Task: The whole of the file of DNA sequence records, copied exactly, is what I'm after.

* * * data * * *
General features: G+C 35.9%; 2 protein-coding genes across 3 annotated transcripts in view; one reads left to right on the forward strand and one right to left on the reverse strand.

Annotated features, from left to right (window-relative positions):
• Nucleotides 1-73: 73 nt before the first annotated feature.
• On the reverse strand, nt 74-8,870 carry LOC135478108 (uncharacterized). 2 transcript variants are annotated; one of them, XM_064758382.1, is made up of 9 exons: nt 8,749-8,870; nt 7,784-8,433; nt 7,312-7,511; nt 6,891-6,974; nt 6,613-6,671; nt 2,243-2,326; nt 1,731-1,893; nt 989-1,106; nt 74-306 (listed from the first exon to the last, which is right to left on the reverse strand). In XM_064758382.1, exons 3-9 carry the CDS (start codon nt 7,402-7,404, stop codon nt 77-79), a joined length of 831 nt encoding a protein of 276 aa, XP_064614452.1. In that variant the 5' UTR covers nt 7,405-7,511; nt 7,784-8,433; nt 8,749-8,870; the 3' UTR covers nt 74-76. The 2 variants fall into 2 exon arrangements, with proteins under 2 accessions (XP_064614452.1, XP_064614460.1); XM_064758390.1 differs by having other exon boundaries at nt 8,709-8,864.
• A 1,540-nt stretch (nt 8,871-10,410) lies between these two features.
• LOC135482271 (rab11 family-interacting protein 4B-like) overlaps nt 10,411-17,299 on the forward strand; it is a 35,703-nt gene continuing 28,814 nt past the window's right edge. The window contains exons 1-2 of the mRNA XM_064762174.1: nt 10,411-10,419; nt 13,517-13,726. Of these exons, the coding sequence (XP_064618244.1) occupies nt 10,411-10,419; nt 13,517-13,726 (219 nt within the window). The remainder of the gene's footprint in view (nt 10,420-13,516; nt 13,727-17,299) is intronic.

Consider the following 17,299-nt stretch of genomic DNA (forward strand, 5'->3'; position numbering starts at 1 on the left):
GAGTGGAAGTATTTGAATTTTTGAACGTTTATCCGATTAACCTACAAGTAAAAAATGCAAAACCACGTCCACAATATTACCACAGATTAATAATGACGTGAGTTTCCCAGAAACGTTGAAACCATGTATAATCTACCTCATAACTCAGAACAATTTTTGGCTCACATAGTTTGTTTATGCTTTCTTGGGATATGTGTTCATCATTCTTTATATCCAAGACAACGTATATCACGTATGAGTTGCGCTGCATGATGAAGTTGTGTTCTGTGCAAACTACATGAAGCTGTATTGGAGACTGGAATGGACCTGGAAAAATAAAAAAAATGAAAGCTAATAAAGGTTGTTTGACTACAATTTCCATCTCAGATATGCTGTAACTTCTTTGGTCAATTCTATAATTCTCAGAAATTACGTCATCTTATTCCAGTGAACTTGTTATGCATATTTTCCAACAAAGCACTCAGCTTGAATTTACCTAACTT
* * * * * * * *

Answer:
General features: G+C 35.9%; 2 protein-coding genes across 3 annotated transcripts in view; one reads left to right on the forward strand and one right to left on the reverse strand.

Annotated features, from left to right (window-relative positions):
• Nucleotides 1-73: 73 nt before the first annotated feature.
• On the reverse strand, nt 74-8,870 carry LOC135478108 (uncharacterized). 2 transcript variants are annotated; one of them, XM_064758382.1, is made up of 9 exons: nt 8,749-8,870; nt 7,784-8,433; nt 7,312-7,511; nt 6,891-6,974; nt 6,613-6,671; nt 2,243-2,326; nt 1,731-1,893; nt 989-1,106; nt 74-306 (listed from the first exon to the last, which is right to left on the reverse strand). In XM_064758382.1, exons 3-9 carry the CDS (start codon nt 7,402-7,404, stop codon nt 77-79), a joined length of 831 nt encoding a protein of 276 aa, XP_064614452.1. In that variant the 5' UTR covers nt 7,405-7,511; nt 7,784-8,433; nt 8,749-8,870; the 3' UTR covers nt 74-76. The 2 variants fall into 2 exon arrangements, with proteins under 2 accessions (XP_064614452.1, XP_064614460.1); XM_064758390.1 differs by having other exon boundaries at nt 8,709-8,864.
• A 1,540-nt stretch (nt 8,871-10,410) lies between these two features.
• LOC135482271 (rab11 family-interacting protein 4B-like) overlaps nt 10,411-17,299 on the forward strand; it is a 35,703-nt gene continuing 28,814 nt past the window's right edge. The window contains exons 1-2 of the mRNA XM_064762174.1: nt 10,411-10,419; nt 13,517-13,726. Of these exons, the coding sequence (XP_064618244.1) occupies nt 10,411-10,419; nt 13,517-13,726 (219 nt within the window). The remainder of the gene's footprint in view (nt 10,420-13,516; nt 13,727-17,299) is intronic.

Consider the following 17,299-nt stretch of genomic DNA (forward strand, 5'->3'; position numbering starts at 1 on the left):
GAGTGGAAGTATTTGAATTTTTGAACGTTTATCCGATTAACCTACAAGTAAAAAATGCAAAACCACGTCCACAATATTACCACAGATTAATAATGACGTGAGTTTCCCAGAAACGTTGAAACCATGTATAATCTACCTCATAACTCAGAACAATTTTTGGCTCACATAGTTTGTTTATGCTTTCTTGGGATATGTGTTCATCATTCTTTATATCCAAGACAACGTATATCACGTATGAGTTGCGCTGCATGATGAAGTTGTGTTCTGTGCAAACTACATGAAGCTGTATTGGAGACTGGAATGGACCTGGAAAAATAAAAAAAATGAAAGCTAATAAAGGTTGTTTGACTACAATTTCCATCTCAGATATGCTGTAACTTCTTTGGTCAATTCTATAATTCTCAGAAATTACGTCATCTTATTCCAGTGAACTTGTTATGCATATTTTCCAACAAAGCACTCAGCTTGAATTTACCTAACTT